As noted in the filing, the commission and ERCOT will contract with an entity selected by the commission to act as the commission’s CSM, which must be independent from ERCOT and is not subject to the supervision of ERCOT.

The cybersecurity coordination program is available to all electric utilities, municipally owned utilities, as well as electric cooperatives in Texas, and must include such functions as guidance on best practices for cybersecurity controls for supply chain risk management of cybersecurity systems used by utilities, which may include best practices related to software integrity and authenticity.

The filing also noted that the CSM program is available to all monitored utilities and must include the functions of the cybersecurity coordination program, as well as such functions as holding regular meetings with monitored utilities to discuss emerging threats, best business practices, and training opportunities.

Discussing ERCOT’s responsibilities and support role, the filing noted that ERCOT must, for instance, conduct an internal cybersecurity risk assessment, vulnerability testing, and employee training to the extent that ERCOT is not otherwise required to do so under applicable state and federal cybersecurity and information security laws. Also, ERCOT must submit an annual report to the commission on ERCOT’s compliance with applicable cybersecurity and information security laws by Jan. 15 of each year or as otherwise determined by the commission.

The filing also said that a transmission and distribution utility, a corporation described in PURA §32.053, and a municipally owned utility or electric cooperative that owns or operates equipment or facilities in the ERCOT power region to transmit electricity at 60 or more kilovolts must participate in the CSM program.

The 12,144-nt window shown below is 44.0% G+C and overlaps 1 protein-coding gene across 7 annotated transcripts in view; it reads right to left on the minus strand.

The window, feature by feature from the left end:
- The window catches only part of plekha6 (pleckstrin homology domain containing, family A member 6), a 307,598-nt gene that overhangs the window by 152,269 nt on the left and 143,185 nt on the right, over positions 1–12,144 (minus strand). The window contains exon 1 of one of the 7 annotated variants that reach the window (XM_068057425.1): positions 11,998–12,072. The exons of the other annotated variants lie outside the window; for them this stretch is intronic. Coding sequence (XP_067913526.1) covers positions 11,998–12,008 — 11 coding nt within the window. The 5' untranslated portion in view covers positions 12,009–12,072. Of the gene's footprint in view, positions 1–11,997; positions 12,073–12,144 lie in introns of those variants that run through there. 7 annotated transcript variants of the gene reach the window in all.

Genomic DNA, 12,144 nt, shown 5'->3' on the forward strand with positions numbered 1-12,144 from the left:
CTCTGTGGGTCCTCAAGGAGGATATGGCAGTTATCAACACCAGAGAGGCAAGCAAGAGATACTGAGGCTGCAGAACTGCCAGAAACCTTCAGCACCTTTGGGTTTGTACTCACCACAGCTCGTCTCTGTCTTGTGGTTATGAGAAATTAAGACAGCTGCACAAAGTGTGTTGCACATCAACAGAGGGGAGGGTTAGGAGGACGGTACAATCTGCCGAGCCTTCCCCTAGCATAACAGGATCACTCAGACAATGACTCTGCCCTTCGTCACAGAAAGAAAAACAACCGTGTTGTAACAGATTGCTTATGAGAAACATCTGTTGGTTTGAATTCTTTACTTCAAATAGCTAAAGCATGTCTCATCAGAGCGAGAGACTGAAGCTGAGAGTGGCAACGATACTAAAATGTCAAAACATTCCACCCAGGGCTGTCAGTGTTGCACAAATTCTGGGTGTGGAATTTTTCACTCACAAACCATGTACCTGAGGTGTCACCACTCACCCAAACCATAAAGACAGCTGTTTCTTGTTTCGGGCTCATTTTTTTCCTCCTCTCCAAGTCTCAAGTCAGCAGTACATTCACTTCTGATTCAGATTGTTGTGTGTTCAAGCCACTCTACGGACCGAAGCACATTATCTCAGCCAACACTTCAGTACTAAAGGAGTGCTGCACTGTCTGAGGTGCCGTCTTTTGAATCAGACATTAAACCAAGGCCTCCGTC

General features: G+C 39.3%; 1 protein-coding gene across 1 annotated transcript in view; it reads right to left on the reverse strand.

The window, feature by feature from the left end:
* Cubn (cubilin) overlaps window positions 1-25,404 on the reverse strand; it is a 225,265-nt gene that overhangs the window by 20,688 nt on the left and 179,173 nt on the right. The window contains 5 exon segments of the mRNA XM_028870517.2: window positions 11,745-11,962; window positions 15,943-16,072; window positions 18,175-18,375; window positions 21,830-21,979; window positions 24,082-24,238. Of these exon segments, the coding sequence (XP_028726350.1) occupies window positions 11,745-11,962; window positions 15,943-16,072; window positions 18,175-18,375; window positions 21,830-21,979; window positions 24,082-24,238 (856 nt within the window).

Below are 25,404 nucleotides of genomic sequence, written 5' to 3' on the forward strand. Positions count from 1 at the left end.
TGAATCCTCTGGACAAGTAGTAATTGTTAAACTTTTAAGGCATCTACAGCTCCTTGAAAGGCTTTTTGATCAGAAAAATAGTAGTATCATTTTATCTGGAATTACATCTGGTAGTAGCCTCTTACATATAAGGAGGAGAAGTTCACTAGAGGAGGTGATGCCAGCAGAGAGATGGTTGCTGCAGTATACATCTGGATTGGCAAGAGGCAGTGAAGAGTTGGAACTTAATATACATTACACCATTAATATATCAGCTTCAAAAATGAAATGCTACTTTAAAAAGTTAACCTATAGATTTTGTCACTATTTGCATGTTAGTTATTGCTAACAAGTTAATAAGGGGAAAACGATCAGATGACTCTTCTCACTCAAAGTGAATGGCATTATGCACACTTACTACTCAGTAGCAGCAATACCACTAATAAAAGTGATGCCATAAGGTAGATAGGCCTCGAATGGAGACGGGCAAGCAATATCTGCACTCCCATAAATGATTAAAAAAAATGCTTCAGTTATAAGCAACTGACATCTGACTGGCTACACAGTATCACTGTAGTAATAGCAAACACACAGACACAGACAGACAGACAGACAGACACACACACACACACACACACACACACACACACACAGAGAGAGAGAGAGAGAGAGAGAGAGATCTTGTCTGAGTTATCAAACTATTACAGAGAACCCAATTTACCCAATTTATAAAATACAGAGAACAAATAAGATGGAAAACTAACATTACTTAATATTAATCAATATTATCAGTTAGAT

Among other things, the filing noted that on an annual basis, ERCOT must calculate the non-refundable, fixed fee that a monitored utility that operates solely outside of the ERCOT power region must pay in order to participate in the CSM program for the upcoming calendar year. ERCOT must file notice of the fee in the project designated by the commission for that purpose and post notice of the fee on the ERCOT website. The filing added that for the 2020 program year, ERCOT must file and post notice of the fee to participate in the program by May 1, 2020; beginning with the 2021 program year, ERCOT must file and post notice of the fee to participate in the program by Oct. 1 of the preceding program year.

Commission staff will conduct a public hearing on the proposed rulemaking, if requested in accordance with Texas Government Code, at the commission’s offices located in Austin, Texas, on March 4, 2020. The filing added that the request for a public hearing must be received by Feb. 10, 2020.

Initial comments on the proposed rule may be filed with the commission’s filing clerk by Jan. 27, 2020, and reply comments may be submitted by Feb. 10, 2020, according to the proposal for publication.